By the late 1950s, pianist-composer Cecil Taylor had begun combining contemporary serialist European and Afro-American influences into a dynamic improvising style built on atonal textures, percussive gestures, tone clusters and classical forms (“Bulbs,” 1961 on Impulse records, “Cell Walk” for Celeste, O.P., etc., 1961). He developed ways of imparting his solo style to ensembles, for example, in Enter Evening (1966 on the Blue Note label) for piano, bells, trumpet, 2 alto saxophones, oboe, bass clarinet, 2 basses, and drums; and in Alms/Tiergarten (Spree) in the record set Cecil Taylor in Berlin ’88 (1989, Free Music Production) with an ensemble of European musicians interpreting Taylor’s kinesthetic directing and maintaining an intense density of “free playing” that follows Taylor’s general instructions and images.

In the 1950s, three distinct pathways had developed in new jazz music:

(1) “Third Stream style sought to combine Western concert music forms with improvisation and jazz tonalities – these included Robert Graettinger‘s City of Glass recorded by the Stan Kenton Orchestra, Milton Babbitt‘s “All Set,” Teo Macero‘s “Sounds of May” (1955, with its startling electronic effects), Gunther Schuller‘s “Transformation,” Charlie Mingus‘s “Minor Intrusion” (1954), Lee Konitz‘s “Precognition” and “Extrasensory Perception” (both 1952), George Russell‘s “All About Rosie,” Rolf Liebermann‘s Concerto for Jazz Band and Orchestra (recorded with the Sauter-Finnegan group and Fritz Reiner conducting the Chicago Symphony), Leonard Bernstein‘s “Cool” fugue in West Side Story, Miles Davis‘s Sketches of Spain, Porgy and Bess (1957-1958) and Kind of Blue (1959) albums, Stan Getz‘s Focus on Verve, Modern Jazz Quartet‘s Third Stream Music album on Atlantic, etc.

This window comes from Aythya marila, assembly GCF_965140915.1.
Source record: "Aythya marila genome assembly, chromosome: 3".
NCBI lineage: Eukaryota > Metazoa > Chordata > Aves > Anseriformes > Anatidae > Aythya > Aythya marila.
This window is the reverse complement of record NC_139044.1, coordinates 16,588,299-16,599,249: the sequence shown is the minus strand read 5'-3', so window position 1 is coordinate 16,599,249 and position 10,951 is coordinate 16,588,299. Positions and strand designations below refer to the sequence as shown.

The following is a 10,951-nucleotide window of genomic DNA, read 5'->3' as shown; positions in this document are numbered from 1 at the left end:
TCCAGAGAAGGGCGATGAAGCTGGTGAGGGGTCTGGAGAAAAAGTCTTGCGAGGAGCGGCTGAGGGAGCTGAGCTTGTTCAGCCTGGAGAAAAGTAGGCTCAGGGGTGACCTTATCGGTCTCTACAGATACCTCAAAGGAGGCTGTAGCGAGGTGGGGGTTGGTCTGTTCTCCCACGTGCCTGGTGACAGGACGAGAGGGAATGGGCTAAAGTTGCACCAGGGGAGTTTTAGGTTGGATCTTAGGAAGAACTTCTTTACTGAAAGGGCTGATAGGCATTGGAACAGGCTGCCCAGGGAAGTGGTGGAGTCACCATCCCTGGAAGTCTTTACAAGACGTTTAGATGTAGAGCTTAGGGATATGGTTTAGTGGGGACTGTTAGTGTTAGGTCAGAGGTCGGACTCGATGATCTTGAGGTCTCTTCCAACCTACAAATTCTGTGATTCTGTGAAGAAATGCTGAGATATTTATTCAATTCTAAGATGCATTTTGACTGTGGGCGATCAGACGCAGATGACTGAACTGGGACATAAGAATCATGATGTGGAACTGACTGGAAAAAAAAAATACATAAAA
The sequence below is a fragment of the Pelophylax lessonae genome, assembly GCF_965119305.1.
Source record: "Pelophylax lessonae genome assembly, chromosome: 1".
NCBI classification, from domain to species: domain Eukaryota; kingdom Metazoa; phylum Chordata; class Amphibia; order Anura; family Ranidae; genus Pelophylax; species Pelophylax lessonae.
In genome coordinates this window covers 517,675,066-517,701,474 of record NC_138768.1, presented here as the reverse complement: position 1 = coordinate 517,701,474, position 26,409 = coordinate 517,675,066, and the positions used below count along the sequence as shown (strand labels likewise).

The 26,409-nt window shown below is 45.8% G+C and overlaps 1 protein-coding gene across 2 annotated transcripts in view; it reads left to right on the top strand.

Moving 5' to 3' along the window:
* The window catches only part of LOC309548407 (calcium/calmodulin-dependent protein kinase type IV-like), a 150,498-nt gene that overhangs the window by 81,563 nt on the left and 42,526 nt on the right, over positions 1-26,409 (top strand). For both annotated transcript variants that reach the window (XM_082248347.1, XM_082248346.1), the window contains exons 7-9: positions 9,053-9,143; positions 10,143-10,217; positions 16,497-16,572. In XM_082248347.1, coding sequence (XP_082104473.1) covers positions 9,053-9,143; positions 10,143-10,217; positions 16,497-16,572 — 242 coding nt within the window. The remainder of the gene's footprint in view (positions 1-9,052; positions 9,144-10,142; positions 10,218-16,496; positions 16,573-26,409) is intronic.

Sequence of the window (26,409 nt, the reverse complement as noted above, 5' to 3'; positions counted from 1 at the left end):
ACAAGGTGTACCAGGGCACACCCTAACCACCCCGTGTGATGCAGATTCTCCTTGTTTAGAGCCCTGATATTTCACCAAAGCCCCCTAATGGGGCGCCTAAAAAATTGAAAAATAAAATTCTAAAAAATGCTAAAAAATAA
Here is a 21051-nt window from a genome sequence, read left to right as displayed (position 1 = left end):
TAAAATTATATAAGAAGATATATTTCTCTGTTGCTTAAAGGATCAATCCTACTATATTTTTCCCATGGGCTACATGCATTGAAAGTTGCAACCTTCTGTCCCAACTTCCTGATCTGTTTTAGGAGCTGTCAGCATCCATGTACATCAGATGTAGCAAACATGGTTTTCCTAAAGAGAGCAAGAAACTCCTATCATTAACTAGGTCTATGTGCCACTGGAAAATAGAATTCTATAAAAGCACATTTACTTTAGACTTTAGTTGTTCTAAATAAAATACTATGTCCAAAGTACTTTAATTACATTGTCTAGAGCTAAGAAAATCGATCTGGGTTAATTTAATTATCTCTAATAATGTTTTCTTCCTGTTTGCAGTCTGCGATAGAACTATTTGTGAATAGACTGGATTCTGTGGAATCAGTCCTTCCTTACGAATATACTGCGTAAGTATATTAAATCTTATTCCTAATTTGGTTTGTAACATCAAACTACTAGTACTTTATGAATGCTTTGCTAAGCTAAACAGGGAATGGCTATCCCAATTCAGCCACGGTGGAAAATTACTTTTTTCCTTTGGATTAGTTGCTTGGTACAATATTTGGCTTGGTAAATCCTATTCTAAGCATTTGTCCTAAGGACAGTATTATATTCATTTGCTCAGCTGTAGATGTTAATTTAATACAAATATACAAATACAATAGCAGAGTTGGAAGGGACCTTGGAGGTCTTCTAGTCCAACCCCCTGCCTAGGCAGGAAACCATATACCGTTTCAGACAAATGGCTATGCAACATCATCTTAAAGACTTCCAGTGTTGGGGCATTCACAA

(2) East Coast Jazz was a gospel-inflected, hard-driving Soul Funk style (Art Blakey‘s Jazz Messengers, Al Cohn and Zoot Sims, Horace Silver, Cannonball Adderley, and many others). Ray Charles is a remarkable musician who has created a style from rhythm and blues, gospel, funk jazz, and, according to the artist himself, he was deeply influenced by Nat King Cole‘s piano and vocal mannerisms which “put together so much of what I loved: jazz improvisation, pretty melodies, hot rhythms, and an occasional taste of the blues” (interview in Contemporary Keyboard, July 1980). Charles’ natural synthesis of these varied styles can be heard in Genius + Soul = Jazz (1960), Soul Brothers/Soul Meeting (1957-1958, Atlantic records), his uncredited piano playing on Percy Mayfield‘s My Jug and I (Tangerine), My Kind of Jazz (1970, Tangerine), Ray Charles Vol. II (his 1949 Los Angeles trio with guitar and bass, Everest), his several recordings with The Raelettes, and The Ray Charles Story (esp. his improvisation “Sweet Sixteen Bars,” 1956, Atlantic).